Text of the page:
The Fox "never deserves to be released" says officer ahead of serial rapist's fresh freedom bid

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“He’s still a real risk to the public”

The notorious sex attacker The Fox must never be released from prison according to the senior police officer who led the investigation in the 80s.

A major new Channel 5 documentary about the series of sexual attacks and burglaries across Bedfordshire, Buckinghamshire and Hertfordshire in the summer of 1984 has revealed Malcolm Fairley – who was sentenced to SIX LIFE SENTENCES for his crimes – is eligible for a parole board review later this year.

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The Fox: Serial rapist who terrorised Bedfordshire, Buckinghamshire, and Hertfor...
Detective Chief Superintendent Brian Prickett in the documentary and, inset, Malcolm Fairley aka The FoxDetective Chief Superintendent Brian Prickett in the documentary and, inset, Malcolm Fairley aka The Fox
Detective Chief Superintendent Brian Prickett in the documentary and, inset, Malcolm Fairley aka The Fox

But speaking ahead of the film being aired tonight (Monday), Detective Chief Superintendent Brian Prickett, who led the investigation that led to his capture, said: “Malcolm Fairley should never come out of prison after all the fear and harm he put into the community. He never deserves to be released because I think he’s still a real risk to the public.”

The documentary, The Intruder: He’s Watching You From Within, is airing tonight at 10pm on Channel 5.

Made by ITN Productions, it details the pursuit of one of the most prolific and depraved offenders in British criminal history – told by the detectives who ultimately snared Fairley.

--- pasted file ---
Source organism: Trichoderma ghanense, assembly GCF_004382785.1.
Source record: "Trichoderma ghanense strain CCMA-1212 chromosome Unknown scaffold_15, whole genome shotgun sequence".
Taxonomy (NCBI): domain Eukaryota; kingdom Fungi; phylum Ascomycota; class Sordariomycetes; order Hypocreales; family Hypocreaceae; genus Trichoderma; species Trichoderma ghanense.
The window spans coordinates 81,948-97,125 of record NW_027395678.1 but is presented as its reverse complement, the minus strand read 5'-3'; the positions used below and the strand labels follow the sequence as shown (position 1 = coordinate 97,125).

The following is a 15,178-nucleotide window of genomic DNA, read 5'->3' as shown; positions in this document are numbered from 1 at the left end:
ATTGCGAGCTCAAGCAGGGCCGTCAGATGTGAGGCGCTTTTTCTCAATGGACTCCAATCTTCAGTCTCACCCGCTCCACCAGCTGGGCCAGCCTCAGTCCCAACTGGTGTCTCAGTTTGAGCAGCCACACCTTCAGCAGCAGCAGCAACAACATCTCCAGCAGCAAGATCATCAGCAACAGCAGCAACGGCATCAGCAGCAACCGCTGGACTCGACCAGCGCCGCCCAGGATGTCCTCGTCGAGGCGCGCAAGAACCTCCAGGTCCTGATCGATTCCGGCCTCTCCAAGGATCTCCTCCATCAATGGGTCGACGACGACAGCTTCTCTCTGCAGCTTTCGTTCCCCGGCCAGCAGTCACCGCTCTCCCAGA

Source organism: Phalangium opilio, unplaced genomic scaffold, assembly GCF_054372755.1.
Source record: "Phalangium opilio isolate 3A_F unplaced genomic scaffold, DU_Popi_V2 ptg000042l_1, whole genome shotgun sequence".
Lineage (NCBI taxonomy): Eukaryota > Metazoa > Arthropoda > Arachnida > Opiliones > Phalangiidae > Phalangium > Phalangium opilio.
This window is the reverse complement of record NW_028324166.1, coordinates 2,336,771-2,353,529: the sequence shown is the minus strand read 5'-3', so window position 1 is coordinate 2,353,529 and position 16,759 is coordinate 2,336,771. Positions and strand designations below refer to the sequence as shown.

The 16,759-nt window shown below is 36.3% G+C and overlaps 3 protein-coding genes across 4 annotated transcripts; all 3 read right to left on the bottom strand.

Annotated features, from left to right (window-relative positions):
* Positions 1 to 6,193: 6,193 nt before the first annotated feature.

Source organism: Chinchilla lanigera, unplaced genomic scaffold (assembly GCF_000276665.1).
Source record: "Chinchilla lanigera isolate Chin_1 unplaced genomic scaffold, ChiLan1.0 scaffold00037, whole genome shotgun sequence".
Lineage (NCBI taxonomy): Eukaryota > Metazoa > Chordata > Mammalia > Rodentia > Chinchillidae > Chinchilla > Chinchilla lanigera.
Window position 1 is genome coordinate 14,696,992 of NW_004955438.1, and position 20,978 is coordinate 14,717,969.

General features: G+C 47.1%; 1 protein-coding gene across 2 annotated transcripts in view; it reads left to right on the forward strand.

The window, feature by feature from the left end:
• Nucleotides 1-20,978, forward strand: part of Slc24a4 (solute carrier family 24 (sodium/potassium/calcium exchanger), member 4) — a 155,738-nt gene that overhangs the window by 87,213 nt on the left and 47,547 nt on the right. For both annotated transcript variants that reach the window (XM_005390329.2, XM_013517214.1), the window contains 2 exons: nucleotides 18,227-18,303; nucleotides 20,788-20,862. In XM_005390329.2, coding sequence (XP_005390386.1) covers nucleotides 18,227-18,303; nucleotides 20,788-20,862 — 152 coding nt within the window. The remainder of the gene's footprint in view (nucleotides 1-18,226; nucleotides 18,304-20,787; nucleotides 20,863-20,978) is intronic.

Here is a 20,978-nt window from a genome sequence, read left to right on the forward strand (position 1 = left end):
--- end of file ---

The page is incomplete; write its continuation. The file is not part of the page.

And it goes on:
The film also includes never before heard police interviews with Fairley where he confesses to his terrible crimes.

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In 1984, Fairley, originally from County Durham, brought terror to the usually peaceful villages of Bedfordshire, Buckinghamshire and Hertfordshire with a series of violent burglaries.

He was dubbed The Fox, because he would build dens in the houses he broke into while waiting for homeowners to return. Masked and brandishing a shotgun, he would then commit crimes which included rapes, indecent assaults and violently attacks.

At its height in the summer of 1984 there were three attacks in just one week and 200 officers were involved in one of the largest police manhunts in British criminal history.

Fairley also committed break-ins and sexual crimes in Milton Keynes, South Yorkshire and his native North East. He was eventually arrested in September 1984 at home in Kentish Town, North London, after forensic evidence linked his car to an attack. At the time of his arrest he had committed 81 offences as The Fox.

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In the documentary, DCS Prickett talks about finally coming face to face with Fairley: “When I first saw him, he said to me, ‘I'd seen you on the television a few times, and I never thought I'd see you in real life’, and I said to him, ‘I knew I'd see you’.

“We said, ‘Why did you do it? Tell us why. Do you realise what you did to these people? Are you sorry?’ He shrugged his shoulders. He never showed any remorse, or he never once asked, ‘How are these people?’ Not once.”

DCS Prickett added: “Psychiatrists said that he was rational and that he was normal. Well, I never accepted that. As a police officer, you deal with him professionally, but as a human being to human being, you've got complete disgust, you've got almost hatred. I don't think I'll ever understand the motivation he had for the attacks he carried out.”

After sentencing Fairley to six life sentences, following his trial at St Albans Crown Court in February 1985, Mr Justice Caulfield said: "There are degrees of wickedness beyond condemnatory description. Your crimes fall within this category. You desecrated and defiled men and women in their own homes.”